Portrait of Ambroise Paré, age 68, engraving, unsigned, from Latin Opera, 1582, Wellcome Collection(welcomecollection.org)

Portrait of Ambroise Paré, age 68, engraving, unsigned, from Latin Opera, 1582, Wellcome Collection(welcomecollection.org)

Ambroise Paré

DECEMBER 20, 2023

Ambroise Paré, a French surgeon, died Dec. 20, 1590, at the age of about 80. Paré came from a small town near Laval in what was then the province ...

Scientist of the Day - Ambroise Paré

Ambroise Paré, a French surgeon, died Dec. 20, 1590, at the age of about 80. Paré came from a small town near Laval in what was then the province of Maine, about 200 miles west-southwest of Paris. Like most surgeons, and unlike physicians, he was trained as an apprentice, in this case, to his older brother in Paris. He also received some training at the Hōtel-Dieu, the hospital in Paris that was the surgical analog to the medical school at the University of Paris (where his contemporary, Andreas Vesalius, received some of his medical training).  There were three medical fraternities in 16th-century Paris: physicians, the company of surgeons, and the barber-surgeons.  Paré was a barber-surgeon.  But he spent most of his years as a battlefield surgeon, since King Francis of France was busily engaged in what were called the “Italian Wars”, in which the French and the Holy Roman Empire (and the Pope) battled over northern Italy. Those wars ended in 1559, but then France was wracked by internal conflict between Catholics and Huguenots in the French Wars of Religion.  The warfare never ceased, and the surgeons were never out of work.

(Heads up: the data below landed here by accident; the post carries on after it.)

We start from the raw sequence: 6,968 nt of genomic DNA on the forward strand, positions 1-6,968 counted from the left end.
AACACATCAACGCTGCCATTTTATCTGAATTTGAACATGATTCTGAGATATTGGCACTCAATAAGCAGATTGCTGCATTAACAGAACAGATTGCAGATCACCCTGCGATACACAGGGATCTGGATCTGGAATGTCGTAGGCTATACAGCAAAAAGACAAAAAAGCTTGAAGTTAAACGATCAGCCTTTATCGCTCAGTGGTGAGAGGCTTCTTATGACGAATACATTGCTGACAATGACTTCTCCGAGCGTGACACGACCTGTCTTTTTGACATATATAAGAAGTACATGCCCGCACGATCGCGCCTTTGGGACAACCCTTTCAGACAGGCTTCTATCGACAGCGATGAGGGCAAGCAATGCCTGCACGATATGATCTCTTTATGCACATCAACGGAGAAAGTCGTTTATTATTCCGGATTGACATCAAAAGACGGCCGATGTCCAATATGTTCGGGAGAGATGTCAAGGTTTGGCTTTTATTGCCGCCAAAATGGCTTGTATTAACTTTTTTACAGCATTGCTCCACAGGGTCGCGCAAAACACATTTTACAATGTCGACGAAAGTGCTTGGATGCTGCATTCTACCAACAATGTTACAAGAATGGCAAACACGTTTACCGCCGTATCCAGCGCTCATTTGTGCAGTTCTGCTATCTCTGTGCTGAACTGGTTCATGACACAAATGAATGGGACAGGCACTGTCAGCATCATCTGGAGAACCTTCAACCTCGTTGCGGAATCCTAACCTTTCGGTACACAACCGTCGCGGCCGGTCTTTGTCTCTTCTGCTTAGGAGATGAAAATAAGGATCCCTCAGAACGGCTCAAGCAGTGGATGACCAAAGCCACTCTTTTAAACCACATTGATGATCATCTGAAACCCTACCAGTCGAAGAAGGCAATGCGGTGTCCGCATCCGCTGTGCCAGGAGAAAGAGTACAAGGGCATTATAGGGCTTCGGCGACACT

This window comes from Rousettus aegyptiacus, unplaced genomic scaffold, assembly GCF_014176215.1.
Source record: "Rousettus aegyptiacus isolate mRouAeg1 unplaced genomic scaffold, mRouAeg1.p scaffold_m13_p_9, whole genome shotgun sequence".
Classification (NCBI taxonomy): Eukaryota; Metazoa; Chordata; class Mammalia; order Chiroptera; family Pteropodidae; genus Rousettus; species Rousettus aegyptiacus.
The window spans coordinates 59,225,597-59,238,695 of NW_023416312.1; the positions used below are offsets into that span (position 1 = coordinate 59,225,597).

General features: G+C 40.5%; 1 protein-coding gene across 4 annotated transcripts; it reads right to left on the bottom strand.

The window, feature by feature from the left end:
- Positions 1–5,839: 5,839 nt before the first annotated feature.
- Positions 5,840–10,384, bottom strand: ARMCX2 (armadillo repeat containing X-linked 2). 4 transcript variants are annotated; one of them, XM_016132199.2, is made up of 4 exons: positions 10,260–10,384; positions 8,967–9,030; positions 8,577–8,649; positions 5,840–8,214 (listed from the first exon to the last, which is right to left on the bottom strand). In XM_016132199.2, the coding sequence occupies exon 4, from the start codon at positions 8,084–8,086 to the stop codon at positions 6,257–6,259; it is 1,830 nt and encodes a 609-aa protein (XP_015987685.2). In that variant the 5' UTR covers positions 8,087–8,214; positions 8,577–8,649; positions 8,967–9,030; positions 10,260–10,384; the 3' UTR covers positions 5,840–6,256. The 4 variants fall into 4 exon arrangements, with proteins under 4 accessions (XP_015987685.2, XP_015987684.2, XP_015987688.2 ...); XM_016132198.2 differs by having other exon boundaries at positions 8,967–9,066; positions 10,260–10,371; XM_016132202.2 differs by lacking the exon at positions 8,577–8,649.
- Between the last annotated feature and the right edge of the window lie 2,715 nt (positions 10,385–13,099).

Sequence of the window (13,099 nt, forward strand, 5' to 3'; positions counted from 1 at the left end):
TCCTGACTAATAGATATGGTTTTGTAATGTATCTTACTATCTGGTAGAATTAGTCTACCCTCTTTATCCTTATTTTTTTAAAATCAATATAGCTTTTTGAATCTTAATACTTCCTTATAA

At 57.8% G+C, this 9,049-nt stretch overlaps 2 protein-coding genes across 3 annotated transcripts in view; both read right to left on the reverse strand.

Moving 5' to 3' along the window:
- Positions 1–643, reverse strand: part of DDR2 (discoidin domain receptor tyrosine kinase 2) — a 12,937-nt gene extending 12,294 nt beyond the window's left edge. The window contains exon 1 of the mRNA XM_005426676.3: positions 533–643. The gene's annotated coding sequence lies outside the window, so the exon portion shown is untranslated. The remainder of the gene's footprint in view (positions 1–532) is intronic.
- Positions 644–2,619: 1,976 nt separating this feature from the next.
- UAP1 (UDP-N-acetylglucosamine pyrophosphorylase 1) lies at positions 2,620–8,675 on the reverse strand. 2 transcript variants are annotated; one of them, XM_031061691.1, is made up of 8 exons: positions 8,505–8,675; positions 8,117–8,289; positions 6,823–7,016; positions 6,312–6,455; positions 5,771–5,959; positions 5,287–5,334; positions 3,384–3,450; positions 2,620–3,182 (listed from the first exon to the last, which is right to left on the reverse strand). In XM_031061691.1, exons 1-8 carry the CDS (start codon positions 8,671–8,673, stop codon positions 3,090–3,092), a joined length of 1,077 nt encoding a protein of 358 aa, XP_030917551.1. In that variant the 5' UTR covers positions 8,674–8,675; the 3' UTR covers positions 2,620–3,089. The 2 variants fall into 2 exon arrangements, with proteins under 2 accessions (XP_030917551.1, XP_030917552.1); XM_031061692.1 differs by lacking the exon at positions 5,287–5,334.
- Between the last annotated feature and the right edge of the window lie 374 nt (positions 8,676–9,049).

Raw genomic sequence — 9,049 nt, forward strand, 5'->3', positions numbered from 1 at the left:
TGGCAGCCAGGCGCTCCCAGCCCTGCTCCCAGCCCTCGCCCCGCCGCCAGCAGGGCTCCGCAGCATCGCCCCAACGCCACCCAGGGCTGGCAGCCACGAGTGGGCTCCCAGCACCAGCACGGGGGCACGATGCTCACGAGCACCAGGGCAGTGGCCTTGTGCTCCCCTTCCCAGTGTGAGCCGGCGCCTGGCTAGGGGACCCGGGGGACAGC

Battlefield surgery was not a pretty science in the mid-16th-century. The principal tasks of the surgeon were amputating limbs and treating gunshot wounds. When a limb had been amputated, the immediate danger was bleeding to death, and the conventional treatment was to cauterize the blood vessels with red-hot irons, essentially searing them shut. For gunshot wounds, the customary remedy was to sterilize and seal the wound with boiling linseed or elder oil. Needless to say, both procedures were excruciatingly painful, and not especially efficacious. Paré, in an autobiographical account called Apologie (1585), tells us that during one battle, he ran out of oil, and so he decided to try an old Roman remedy, a poultice of turpentine, rose-water, and egg-white. He says that it was with some trepidation that he checked his patients in the morning, and he was surprised to find that they were resting comfortably, while those treated with boiling oil were still traumatized by the pain. In a similar manner, Paré searched for some other method besides cauterization to seal off blood vessels after amputation, and he decided to try sewing the vessels shut, using a procedure called ligature, again a method used by ancient physicians.  He found that the patients were much less troubled by pain, and perhaps had a better chance of recovery. He eventually invented all sorts of clamps to aid the ligature process.